A message from the Board:
Vanity publishing is not new, although the Internet has become a lucrative feeding ground for vanity publishers. Presented with enough enthusiastic jargon and color graphics, a hopeful author might well be convinced that he has stumbled upon a fantastic new way of bringing his stories, his voice, to the reading public.
Alas, the truth is that vanity publishing is still the same old opportunistic hag dressed up in new clothing, with the added flash and dash of savvy marketing. It still exists to part dreamers from their money, with very little hope of return. The dangled bait never changes, the creatively couched language suggesting that all these good things "could, may, might possibly, perhaps" happen for you if you choose one from column A and two from Column B on their à la carte menu of pricey services.
There is now a new, deeply disturbing twist being applied to this age-old money grab. Publishers with brand names, currently enjoying respectable reputations within the industry and with the reading public, are putting both on the chopping block in order to get a share of the vanity publishing market.
It takes years to build a respected name and reputation in this industry. Losing that respect happens much more quickly, sometimes overnight.
No authors' organization can prevent a publisher from setting up a vanity publishing division. Writers' organizations can, however, speak firmly and clearly about the sort of egregious business practices that reflect badly on our entire industry.
Ninc strongly advocates that any and all publishing houses that now operate or are in the planning stages of creating vanity publishing arms do so ethically and responsibly, while adhering to accepted standards of full disclosure. This includes not using the same or a similar name for the vanity division of their royalty-paying publishing house.
Ninc further strongly advocates that these houses either cease and desist or do not institute the practice of steering hopeful writers who are rejected by the royalty-paying divisions of their companies into the open arms of their vanity publishing offshoot.
To do otherwise demeans the publisher's brand and robs credibility from every one of its conventional, contracted authors.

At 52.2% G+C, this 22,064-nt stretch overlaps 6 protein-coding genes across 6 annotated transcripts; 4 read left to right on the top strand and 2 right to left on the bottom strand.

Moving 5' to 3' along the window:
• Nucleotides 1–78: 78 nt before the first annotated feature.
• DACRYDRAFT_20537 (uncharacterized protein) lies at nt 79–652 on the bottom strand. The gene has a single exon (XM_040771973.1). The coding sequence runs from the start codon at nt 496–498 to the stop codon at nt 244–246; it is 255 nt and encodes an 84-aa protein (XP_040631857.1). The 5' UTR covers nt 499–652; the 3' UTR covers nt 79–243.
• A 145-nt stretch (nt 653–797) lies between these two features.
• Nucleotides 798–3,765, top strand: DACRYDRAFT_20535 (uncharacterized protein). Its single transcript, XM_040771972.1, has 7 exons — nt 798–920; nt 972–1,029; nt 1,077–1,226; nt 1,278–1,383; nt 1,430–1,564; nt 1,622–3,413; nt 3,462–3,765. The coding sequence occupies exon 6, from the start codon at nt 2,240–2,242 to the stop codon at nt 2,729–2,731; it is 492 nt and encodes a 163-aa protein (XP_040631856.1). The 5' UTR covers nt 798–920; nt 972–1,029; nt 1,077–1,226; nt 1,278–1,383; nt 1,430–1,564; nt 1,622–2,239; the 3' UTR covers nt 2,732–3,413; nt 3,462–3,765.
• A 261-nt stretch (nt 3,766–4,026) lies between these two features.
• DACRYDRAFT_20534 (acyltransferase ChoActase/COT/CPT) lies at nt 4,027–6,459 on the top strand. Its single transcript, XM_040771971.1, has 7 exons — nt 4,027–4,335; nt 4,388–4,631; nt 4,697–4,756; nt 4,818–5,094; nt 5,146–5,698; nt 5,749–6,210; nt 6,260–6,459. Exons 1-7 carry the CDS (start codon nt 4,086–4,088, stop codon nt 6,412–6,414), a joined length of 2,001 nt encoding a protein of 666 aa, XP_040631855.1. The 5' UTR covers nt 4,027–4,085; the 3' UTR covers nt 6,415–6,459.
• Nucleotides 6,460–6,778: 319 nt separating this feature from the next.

For Those Considering Vanity Publishing
Novelists, Inc. (Ninc) is an international organization devoted to the needs of multi-published authors of novel-length popular fiction. Ninc has no unpublished members; all are experienced, savvy, and educated in the various perils and pitfalls that await the unwary writer in search of an audience.
So why is Ninc addressing the subject of vanity publishing? That's simple. We care about writers. All writers. And we care equally for their audiences, the book buying public.
Vanity publishing, by definition, involves bringing together a writer eager to have his work in print and a company eager to charge that writer for printing the copies. Vanity publishers don't care if the book is good or bad. Vanity publishers will print anything the writer will pay them to print. Quality and sales potential of the work are not priorities; in fact, they aren't considered at all.
Ninc's advice to hopeful authors remains what it has always been: work hard, learn your craft, and network with other writers to share knowledge and information. And remember, if an offer to publish your previously rejected novel and thus become a "real author" by handing over a check sounds too good to be true, that's because it is.
As long as there are people desperate to be published, vanity publishers will exist, and profit-motive companies, no matter the size or prior reputation, may at some point decide that if a starry-eyed dreamer and his money are soon to be parted, why not hold out a hand for their share. All Ninc and other professional writers' organizations and consumer advocates can do, and thankfully are doing, is to educate people on the subject of vanity publishing. Please, before you open your wallet, take some time to open your eyes. Here are some places to begin educating yourself: